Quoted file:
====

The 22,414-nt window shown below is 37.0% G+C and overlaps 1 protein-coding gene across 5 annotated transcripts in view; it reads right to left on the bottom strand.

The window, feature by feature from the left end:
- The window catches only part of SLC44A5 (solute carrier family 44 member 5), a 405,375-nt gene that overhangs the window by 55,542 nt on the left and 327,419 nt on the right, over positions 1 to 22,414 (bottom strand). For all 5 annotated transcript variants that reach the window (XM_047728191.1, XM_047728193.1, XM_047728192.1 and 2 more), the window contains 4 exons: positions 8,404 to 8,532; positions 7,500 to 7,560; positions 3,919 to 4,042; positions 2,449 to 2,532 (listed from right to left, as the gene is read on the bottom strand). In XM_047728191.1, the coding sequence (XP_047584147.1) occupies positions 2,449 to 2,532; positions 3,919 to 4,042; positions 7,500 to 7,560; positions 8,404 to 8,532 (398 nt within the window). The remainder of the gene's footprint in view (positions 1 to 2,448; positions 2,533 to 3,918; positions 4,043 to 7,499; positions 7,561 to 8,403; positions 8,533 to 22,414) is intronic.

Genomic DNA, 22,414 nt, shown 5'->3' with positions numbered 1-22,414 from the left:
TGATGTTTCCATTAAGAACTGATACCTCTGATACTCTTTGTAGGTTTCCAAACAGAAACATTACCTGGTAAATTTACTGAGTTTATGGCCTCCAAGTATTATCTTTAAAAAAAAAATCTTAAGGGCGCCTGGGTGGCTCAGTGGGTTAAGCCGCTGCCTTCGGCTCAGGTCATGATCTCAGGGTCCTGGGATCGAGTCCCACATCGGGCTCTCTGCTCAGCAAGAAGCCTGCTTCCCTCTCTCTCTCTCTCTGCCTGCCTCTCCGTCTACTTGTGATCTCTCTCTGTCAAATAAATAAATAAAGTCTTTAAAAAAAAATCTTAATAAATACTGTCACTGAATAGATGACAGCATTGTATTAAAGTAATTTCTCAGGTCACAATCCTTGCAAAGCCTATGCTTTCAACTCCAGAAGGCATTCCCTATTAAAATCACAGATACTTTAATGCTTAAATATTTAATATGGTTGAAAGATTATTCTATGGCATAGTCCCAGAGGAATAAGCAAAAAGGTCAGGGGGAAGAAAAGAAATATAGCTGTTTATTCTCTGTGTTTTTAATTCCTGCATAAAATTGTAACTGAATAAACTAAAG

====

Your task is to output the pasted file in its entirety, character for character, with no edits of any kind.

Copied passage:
The 22,414-nt window shown below is 37.0% G+C and overlaps 1 protein-coding gene across 5 annotated transcripts in view; it reads right to left on the bottom strand.

The window, feature by feature from the left end:
- The window catches only part of SLC44A5 (solute carrier family 44 member 5), a 405,375-nt gene that overhangs the window by 55,542 nt on the left and 327,419 nt on the right, over positions 1 to 22,414 (bottom strand). For all 5 annotated transcript variants that reach the window (XM_047728191.1, XM_047728193.1, XM_047728192.1 and 2 more), the window contains 4 exons: positions 8,404 to 8,532; positions 7,500 to 7,560; positions 3,919 to 4,042; positions 2,449 to 2,532 (listed from right to left, as the gene is read on the bottom strand). In XM_047728191.1, the coding sequence (XP_047584147.1) occupies positions 2,449 to 2,532; positions 3,919 to 4,042; positions 7,500 to 7,560; positions 8,404 to 8,532 (398 nt within the window). The remainder of the gene's footprint in view (positions 1 to 2,448; positions 2,533 to 3,918; positions 4,043 to 7,499; positions 7,561 to 8,403; positions 8,533 to 22,414) is intronic.

Genomic DNA, 22,414 nt, shown 5'->3' with positions numbered 1-22,414 from the left:
TGATGTTTCCATTAAGAACTGATACCTCTGATACTCTTTGTAGGTTTCCAAACAGAAACATTACCTGGTAAATTTACTGAGTTTATGGCCTCCAAGTATTATCTTTAAAAAAAAAATCTTAAGGGCGCCTGGGTGGCTCAGTGGGTTAAGCCGCTGCCTTCGGCTCAGGTCATGATCTCAGGGTCCTGGGATCGAGTCCCACATCGGGCTCTCTGCTCAGCAAGAAGCCTGCTTCCCTCTCTCTCTCTCTCTGCCTGCCTCTCCGTCTACTTGTGATCTCTCTCTGTCAAATAAATAAATAAAGTCTTTAAAAAAAAATCTTAATAAATACTGTCACTGAATAGATGACAGCATTGTATTAAAGTAATTTCTCAGGTCACAATCCTTGCAAAGCCTATGCTTTCAACTCCAGAAGGCATTCCCTATTAAAATCACAGATACTTTAATGCTTAAATATTTAATATGGTTGAAAGATTATTCTATGGCATAGTCCCAGAGGAATAAGCAAAAAGGTCAGGGGGAAGAAAAGAAATATAGCTGTTTATTCTCTGTGTTTTTAATTCCTGCATAAAATTGTAACTGAATAAACTAAAG